Listening - watching
taking a moment
drawing the world
finding the way to connection
again and again.

For upcoming classes and events
visit my website –

Friday, January 15, 2016

Cuba Libre

Okay, so it's the name of a drink in Cuba (rum and coke)
but it also captures something about the open heartedness of the place -
so that's my title !

I just returned from ten days in Cuba, traveling with a group organized by
George Mason University, studying the dances and culture of this island.

The trip began in Santiago de Cuba.
We moved to Guantanemo, then on to Baracoa on the eastern coast,
then returned to Santiago before flying home.

In between dance classes (Afro Cuban and Rueda - a kind of salsa square dance)
attending amazing performances by local dance troupes,
dancing in clubs and on the streets at night and generally moving around,
here is what landed in the sketchbook.

As the trip unfolded I became less and less interested in making the precise drawing
and more and more connected to the sensual movement of the pencil and brush on the page -
the rhythms of Cuba were sinking in !

I always leave the first page of the sketchbook blank until the end of the trip
and then put something there that encapsulates the whole time . . .
in this case a sensual Cuban flag !

The Basilica is Cuba's most sacred pilgrimage site.
It intertwines the worship of the Virgin Mary with the Santeria orisha Ochun,
the Yoruba goddess of love and dancing, represented by the color yellow.
The small statue of "Cachita" sits high above the altar,
with yellow and white flags on either side.

click on the image to enlarge

click to enlarge

click to enlarge

click to enlarge

In Baracoa I wandered through this sweet town one afternoon
and found my way to the La Roca Palador restaurant for a delicious lunch of teti fish . . .

click to enlarge

click to enlarge

Turning back towards Santiago . . .

Coming to the end.
Here is the snake deity who determines which orisha energy a person will work with in their life.
It is the logo of Cutumba, the dance company in Santiago who taught us
the deeply rooted Santeria movements.

I draw precisely, dropping into the coiled form -
then let the energy expand - and spin - and open out.

And here I am - fresh from dancing . . .

Monday, October 19, 2015

New Work

I recently created two pieces for an upcoming exhibit of my work
The Moving Line : Calligraphic Expression  opening next month.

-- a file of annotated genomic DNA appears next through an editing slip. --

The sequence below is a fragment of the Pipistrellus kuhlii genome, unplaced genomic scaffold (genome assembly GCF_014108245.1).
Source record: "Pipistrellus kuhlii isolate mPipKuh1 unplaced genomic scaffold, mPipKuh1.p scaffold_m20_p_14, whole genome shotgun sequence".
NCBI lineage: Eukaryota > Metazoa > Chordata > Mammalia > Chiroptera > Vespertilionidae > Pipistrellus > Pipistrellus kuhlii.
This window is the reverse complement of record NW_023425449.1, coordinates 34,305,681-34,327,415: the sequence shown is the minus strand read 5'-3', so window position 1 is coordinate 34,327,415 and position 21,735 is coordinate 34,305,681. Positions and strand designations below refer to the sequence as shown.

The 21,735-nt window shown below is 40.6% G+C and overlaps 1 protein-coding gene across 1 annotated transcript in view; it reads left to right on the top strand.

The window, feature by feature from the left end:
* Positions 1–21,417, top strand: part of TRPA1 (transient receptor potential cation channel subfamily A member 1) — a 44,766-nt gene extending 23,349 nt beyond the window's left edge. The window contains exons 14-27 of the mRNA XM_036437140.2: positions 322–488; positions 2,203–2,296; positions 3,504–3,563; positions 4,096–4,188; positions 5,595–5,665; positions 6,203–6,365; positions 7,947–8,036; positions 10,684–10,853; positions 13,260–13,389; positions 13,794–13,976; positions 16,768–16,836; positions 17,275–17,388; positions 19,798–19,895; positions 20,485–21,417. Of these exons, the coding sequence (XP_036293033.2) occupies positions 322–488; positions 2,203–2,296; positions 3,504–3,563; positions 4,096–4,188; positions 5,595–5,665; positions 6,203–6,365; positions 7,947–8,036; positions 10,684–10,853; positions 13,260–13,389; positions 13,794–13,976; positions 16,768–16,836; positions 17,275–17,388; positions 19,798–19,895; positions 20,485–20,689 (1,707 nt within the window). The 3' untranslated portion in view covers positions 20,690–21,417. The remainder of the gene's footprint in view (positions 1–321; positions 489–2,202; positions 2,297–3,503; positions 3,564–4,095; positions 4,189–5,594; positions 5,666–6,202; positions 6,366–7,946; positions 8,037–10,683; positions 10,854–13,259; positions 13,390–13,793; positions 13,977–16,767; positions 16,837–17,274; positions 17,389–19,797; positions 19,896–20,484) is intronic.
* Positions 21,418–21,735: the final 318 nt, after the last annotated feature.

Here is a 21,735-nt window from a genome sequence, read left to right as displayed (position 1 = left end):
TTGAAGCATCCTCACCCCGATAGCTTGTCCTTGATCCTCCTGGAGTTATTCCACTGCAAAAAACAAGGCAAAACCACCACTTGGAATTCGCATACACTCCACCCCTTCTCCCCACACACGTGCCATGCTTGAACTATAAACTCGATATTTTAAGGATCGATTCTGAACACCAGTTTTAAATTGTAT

(See details below.)

I wanted to make something new that explored a visual idea
and my curiosity about the naming of things.

First I created a large calligraphic map of the Hudson River Estuary -
no roads, no towns, no human made borders - just the shapes and names of the waterways
and mountain ranges that feed into and surround this big river.

Around the border I wrote the names that had been given to the Hudson River by
the Iroquois, the Lenape and the Mohegan tribes - and the French, Dutch and English explorers -
and by Henry Hudson himself.

It was surprisingly difficult to find maps that provided this information clearly. 
(The person I spoke to at the Dept. of Environmental Conservation said that they had thrown out
most of their printed topographic maps and shifted to online downloads. ) 
Thanks to Erik Kiviat at Hudsonia for the loan of an old relief map of New York State
and a map by Gary Allen "The Hudson Estuary as Bioregion" from 1986.  

I painted in watercolor, gradually building up the elements of the design over hours,
contemplating and enjoying the forms of this watershed network as I worked. 
The slowness of the process was settling. I let the need for perfection relax
and the alive imperfect line unfurl.

Water Words

This past summer I read a book by Robert MacFarlane, a British nature writer, which included
a large glossary of words, a dictionary of "place-terms" collected from across the British Isles,
words that described the land forms, the waterways, the woods, the farms, the weather,
drawing from the Welsh, Gaelic, East Anglia, Scottish dialects and more. 

This glossary inspired me to begin looking for the old words interwoven with the Hudson Valley
rooted and handed down from the Dutch, English and Indian cultures. 
Was there a language of this landscape that I could gather and re-enliven through handwriting ?

I searched in the Local History Collections of the town libraries and spoke to elders
in the community. Words began to collect in my notebooks. For this upcoming show
I gathered all the terms I had found for water forms and wrote them out in a flowing watery way
with a big blue brushstroke coursing behind it all. 

The letters moved across the page, counterbalancing, maneuvering, lifting up and dropping down
like ripples in a stream. I wrote quickly, intuitively, sensing the whole while focused on the parts. 

I hope to continue the search for words that describe this landscape - old words, new words - 
celebrating the rich fluency of language that connects humans with place. 
By bringing handwritten letters into this mix the nature-based expressive imagery 
of the alphabet can be restored ! 

For anyone in the Hudson Valley here is the information about these upcoming events 
all happening at Unison Arts Center in New Paltz, NY .
For more information contact -

with Steve Gorn, David Lopato, Harvey Sorgen & Barbara Bash
Saturday November 7, 8 pm

THE MOVING LINE : Calligraphic Expression / Barbara Bash
Opening Sunday November 8, 4 - 6 pm
Exhibit will run through December 6

BRUSH SPIRIT / Barbara Bash
Saturday, November 21, 1 - 4 pm